I wanted my twelve year old, who is a sensitive soul, to see the movie Billy Elliot, which is currently a hit on Broadway. I had remembered how much I enjoyed it years ago, but had forgotten what a terrific movie it was. As a former dancer, I wanted to share my love for dance with Adam. I also wanted him to see a story about a boy who was artistic and still a real boy, and how important it is to be true to yourself, especially to your passions.
I hadn’t anticipated what conflicting feelings the movie would bring up. I have fibromyalgia, and many days my body feels as if it is encased in a cement cast made of pain. But seeing the movie, I remembered when everything made me jump, twirl, soar. I remembered dancing past exhaustion. In the movie, when one of the judges at the Royal Academy of Dance asks the twelve-year old Billy what it feels like to dance, and he answers that “it feels like fire….I forget everything…I feel like I’m flying,” tears came to my eyes. Yes, that is what it feels like. To be so one with your body, so alive! My tears were for the dancing I would never do again, for the body that had been so supple and strong, so free of pain.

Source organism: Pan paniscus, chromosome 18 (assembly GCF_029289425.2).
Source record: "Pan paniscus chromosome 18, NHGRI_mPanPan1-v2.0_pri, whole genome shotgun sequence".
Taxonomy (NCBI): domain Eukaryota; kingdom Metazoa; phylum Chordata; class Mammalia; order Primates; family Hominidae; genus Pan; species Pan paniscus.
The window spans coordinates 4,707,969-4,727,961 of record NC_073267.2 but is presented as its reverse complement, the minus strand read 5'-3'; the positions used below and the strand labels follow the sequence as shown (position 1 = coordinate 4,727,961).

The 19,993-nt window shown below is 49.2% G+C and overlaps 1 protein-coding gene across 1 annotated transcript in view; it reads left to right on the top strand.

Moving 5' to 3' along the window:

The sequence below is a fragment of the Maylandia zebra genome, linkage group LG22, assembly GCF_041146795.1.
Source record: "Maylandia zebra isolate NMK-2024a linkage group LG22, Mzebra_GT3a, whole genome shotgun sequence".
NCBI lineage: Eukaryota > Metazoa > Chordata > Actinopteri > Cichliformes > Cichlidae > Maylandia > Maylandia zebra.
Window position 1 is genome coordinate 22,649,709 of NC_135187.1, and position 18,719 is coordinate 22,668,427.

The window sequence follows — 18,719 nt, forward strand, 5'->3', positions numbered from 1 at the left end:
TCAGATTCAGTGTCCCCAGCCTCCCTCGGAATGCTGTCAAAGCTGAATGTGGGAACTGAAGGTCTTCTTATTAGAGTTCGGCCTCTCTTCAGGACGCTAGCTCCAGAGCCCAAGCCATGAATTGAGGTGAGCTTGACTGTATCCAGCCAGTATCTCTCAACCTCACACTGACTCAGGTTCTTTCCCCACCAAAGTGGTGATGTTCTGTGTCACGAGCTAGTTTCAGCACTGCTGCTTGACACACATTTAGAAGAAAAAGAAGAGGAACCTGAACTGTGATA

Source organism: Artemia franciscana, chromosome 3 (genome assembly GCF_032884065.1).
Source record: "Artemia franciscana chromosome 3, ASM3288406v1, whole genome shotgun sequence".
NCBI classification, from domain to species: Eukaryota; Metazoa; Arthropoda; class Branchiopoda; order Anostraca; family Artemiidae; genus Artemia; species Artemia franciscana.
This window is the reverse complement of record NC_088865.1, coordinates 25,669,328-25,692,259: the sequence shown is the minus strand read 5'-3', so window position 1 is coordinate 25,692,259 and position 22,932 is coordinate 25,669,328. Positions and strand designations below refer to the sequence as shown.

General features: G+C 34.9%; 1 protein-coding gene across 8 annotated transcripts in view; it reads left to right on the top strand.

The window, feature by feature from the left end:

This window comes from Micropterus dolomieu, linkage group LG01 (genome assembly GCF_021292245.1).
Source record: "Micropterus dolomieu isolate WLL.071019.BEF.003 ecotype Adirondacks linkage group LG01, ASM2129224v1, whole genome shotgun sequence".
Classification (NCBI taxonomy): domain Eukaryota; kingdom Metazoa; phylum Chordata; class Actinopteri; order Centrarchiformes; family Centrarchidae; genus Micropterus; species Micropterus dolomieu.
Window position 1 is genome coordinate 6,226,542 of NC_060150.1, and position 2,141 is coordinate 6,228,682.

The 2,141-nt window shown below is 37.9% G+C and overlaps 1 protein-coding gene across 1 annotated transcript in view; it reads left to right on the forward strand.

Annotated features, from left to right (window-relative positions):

In my enthusiasm, I showed Adam an ancient photo of my sixth grade recital. There I was in front, my arms long and graceful, my position perfect. But on my face I had the most anxious look. “Why do you look so weird?” Adam said, and I said it had something to do with not wearing my glasses. But looking at my partner, her arms not so perfect but her face suffused with joy, I knew the expression wasn’t just the product of myopia. It was also a product of anxiety, of wanting so badly to get it just right and the fear of being imperfect.
Later that night I looked at recent photos of myself. I am overweight, not young, but there is a softness to my face. There is enjoyment. There is acceptance. You would be hard put to put the photo of the young girl with the one of the woman. Kat Duff, in her wonderful book, The Alchemy of Illness, talks about the transformations that can occur in the crucible of illness. I know that for me, I’ve been forced to give up the illusion of perfection and the need to constantly prove myself. And that is a grace.
I do dance, sometimes, when the opportunity presents itself and I am well enough. And sometimes I feel the fire and forget myself.
And yes, Adam enjoyed the movie.